Charley talks to Longmont Symphony music director Robert Olson about their season finale tomorrow.
Giacomo Puccini: “Nessun dorma” from Act III of Turandot 3:24
Longmont Symphony Orchestra
Robert Olson, conductor; Paul Hartfield, tenor (Recorded 3/3/07)
Also, Longmont Symphony Orchestra
Robert Olson, conductor
Georges Enesco: Rumanian Rhapsody No. 1 in A major, Opus 11 12:49 (Recorded 10/6/07)
Paul Hindemith: Symphonic Metamorphosis of Themes by Carl Maria von Weber 21:34 (Recorded 3/3/07)
Georges Enesco (1881-1955): Rumanian Rhapsody No. 1 in A major, Opus 11
Enesco once described himself as ``a savage, whom nothing could fully discipline, a staunch adept of independence, who accepted no constraint and did not recognize any school.'' He studied first at the Vienna Conservatory, and later at the Paris Conservatory. His teachers included Massenet and Fauré, and his own pupils included Dinu Lipatti and Yehudi Menuhin. Menuhin called him ``the one man to whom I owe everything.''
Despite his internationalism, he maintained ties with his native Rumania, serving as court violinist to the Queen of Rumania, conductor of the Bucharest Philharmonic and founder of the Enesco Prize for composition. He said Rumanian folk music ``is influenced not by the neighboring Slavs, but by the Indian and Egyptian folk songs introduced by the members of these remote races, now classed as gypsies, brought to Rumania as servants of the Roman conquerors. The deeply Oriental character of our own folk music derives from these sources and possesses a flavor as singular as it is beautiful.''
The two Rumanian Rhapsodies appeared in 1901. Both were introduced at a Pablo Casals concert in Paris on Feb 7, 1908 with Enesco conducting. A drinking song (I Have a Coin and I Want a Drink) and four other national melodies appear in No. 1, which S.W. Bennett describes as ``all jollity, from its opening `call' by clarinets and oboe through its chain of rousing dance motifs, and without ever losing its earthly folk quality, it achieves near the end a Dionysiac rapture.''
Paul Hindemith (1895-1963): Symphonic Metamorphosis of Themes by Carl Maria von Weber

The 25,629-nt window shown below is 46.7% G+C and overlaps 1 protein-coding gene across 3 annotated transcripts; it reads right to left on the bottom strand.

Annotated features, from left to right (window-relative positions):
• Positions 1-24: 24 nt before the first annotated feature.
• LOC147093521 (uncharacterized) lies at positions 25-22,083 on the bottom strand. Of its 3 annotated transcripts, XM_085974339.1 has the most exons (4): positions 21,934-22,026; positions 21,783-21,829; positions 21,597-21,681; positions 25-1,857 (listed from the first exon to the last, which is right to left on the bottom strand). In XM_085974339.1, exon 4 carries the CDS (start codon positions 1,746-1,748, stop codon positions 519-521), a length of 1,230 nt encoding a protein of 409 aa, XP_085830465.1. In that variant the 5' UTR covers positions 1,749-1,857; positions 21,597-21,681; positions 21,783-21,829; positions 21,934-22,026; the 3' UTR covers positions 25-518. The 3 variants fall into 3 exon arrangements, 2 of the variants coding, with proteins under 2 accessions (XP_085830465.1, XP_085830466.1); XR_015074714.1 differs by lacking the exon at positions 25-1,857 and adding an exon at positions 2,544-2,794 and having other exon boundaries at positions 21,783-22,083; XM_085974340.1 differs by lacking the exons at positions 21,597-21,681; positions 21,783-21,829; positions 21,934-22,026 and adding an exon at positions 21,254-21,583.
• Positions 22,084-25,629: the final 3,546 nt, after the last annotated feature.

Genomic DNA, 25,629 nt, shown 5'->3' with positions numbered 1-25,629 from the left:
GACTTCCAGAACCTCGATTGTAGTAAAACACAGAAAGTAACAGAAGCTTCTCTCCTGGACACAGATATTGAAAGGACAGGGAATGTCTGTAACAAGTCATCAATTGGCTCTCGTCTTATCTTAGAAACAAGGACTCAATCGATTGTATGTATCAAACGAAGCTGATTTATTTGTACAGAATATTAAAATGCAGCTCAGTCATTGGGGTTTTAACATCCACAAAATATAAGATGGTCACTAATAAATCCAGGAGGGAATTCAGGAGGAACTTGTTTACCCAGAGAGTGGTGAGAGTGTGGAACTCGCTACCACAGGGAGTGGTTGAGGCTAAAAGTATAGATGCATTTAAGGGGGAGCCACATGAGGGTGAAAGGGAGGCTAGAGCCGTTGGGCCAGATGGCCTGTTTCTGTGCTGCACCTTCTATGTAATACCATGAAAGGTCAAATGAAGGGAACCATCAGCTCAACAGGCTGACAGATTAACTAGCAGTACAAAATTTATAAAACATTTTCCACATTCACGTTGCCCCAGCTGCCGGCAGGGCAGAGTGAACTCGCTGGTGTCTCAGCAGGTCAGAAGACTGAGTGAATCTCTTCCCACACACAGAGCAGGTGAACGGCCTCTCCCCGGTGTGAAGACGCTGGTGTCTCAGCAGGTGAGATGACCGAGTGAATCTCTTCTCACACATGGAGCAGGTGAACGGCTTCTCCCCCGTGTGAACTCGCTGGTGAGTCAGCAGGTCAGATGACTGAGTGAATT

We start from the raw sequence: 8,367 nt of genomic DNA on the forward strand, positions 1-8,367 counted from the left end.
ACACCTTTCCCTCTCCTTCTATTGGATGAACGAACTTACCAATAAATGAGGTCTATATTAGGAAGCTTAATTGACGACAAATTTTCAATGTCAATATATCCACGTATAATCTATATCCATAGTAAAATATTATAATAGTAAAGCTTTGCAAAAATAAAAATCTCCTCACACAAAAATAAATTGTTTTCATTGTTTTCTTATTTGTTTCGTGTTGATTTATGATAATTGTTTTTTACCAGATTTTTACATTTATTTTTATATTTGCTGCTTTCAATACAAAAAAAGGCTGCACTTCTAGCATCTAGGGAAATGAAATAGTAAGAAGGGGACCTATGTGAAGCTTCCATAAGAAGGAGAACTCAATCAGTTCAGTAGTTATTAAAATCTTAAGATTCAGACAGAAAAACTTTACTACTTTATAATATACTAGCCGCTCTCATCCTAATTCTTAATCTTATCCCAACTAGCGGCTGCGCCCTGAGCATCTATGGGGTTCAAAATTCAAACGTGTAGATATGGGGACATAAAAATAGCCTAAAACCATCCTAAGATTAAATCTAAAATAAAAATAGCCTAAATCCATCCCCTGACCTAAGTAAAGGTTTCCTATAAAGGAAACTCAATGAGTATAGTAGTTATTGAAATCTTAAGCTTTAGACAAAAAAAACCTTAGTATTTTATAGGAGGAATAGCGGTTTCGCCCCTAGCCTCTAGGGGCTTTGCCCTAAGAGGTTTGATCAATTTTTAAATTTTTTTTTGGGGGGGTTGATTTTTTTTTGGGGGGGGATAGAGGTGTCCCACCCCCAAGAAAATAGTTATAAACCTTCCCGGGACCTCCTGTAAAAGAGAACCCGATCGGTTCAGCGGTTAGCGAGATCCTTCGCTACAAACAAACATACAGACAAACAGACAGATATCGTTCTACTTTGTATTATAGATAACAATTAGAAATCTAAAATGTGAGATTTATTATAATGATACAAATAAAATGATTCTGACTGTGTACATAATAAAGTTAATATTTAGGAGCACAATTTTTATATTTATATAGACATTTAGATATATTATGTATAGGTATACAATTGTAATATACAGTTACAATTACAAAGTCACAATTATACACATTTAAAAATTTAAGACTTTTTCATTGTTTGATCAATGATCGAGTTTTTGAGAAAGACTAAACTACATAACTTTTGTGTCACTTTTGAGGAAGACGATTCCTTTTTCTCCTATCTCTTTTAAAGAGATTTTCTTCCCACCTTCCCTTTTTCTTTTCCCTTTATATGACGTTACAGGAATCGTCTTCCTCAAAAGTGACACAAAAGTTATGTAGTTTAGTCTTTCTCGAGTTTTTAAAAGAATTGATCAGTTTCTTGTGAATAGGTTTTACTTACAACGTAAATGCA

II. Turandot Scherzo: Moderato
In 1940, Hindemith settled permanently in the United States--``this land of limited impossibilities'' he called it. One of his earliest projects here was a collaboration with Léonide Massine on a ballet based on Carl Maria von Weber's music.
Composer and choreographer met in April in Buffalo, New York, where Massine's company danced to the Bacchanale from Wagner's Tannhäuser. According to its creator, the piece consisted of ``a series of weird hallucinatory images.'' The set, by Salvador Dali, included a black swan and an enormous black umbrella decorated with a skull. Hindemith found the entire enterprise ``quite simply stupid.''
By the end of the month, Hindemith reported to his publisher: ``I have broken off relations with Massine, for artistic reasons.'' Massine had objected to the music on Weber themes for being ``too personal.'' When Massine announced his intention to use Dali in the new ballet, Hindemith had had enough.
However, the music was not wasted. During August of 1943, he completed the score, calling it ``Symphonic Metamorphosis.'' It was first performed at Carnegie Hall on January 20, 1944 by Artur Rodzinski and the New York Philharmonic.
The Weber themes that Hindemith used are mostly found in a volume of four-hand piano music. The opening movement is based on an Allegro in A minor, No. 4 of Eight Pieces for Piano Four Hands, Opus 60. The second movement derives from a Chinese melody found in Rousseau's Dictionary of Music. Weber had employed it in his incidental music to Schiller's adaptation of Gozzi's play Turandot. The third movement comes from an Andantino in C minor, one of Weber's Six Pieces for Piano Four Hands, Opus 10. The Finale is based on the March in G minor, the seventh of the Eight Pieces, Opus 60.
The score calls for piccolo, 2 flutes, 2 oboes, English horn, 2 clarinets, bass clarinet, 2 bassoons, contrabassoon, 4 horns, 2 trumpets, 3 trombonews, tuba, timpani, percussion, and strings.
Copyright 2010, Charley Samson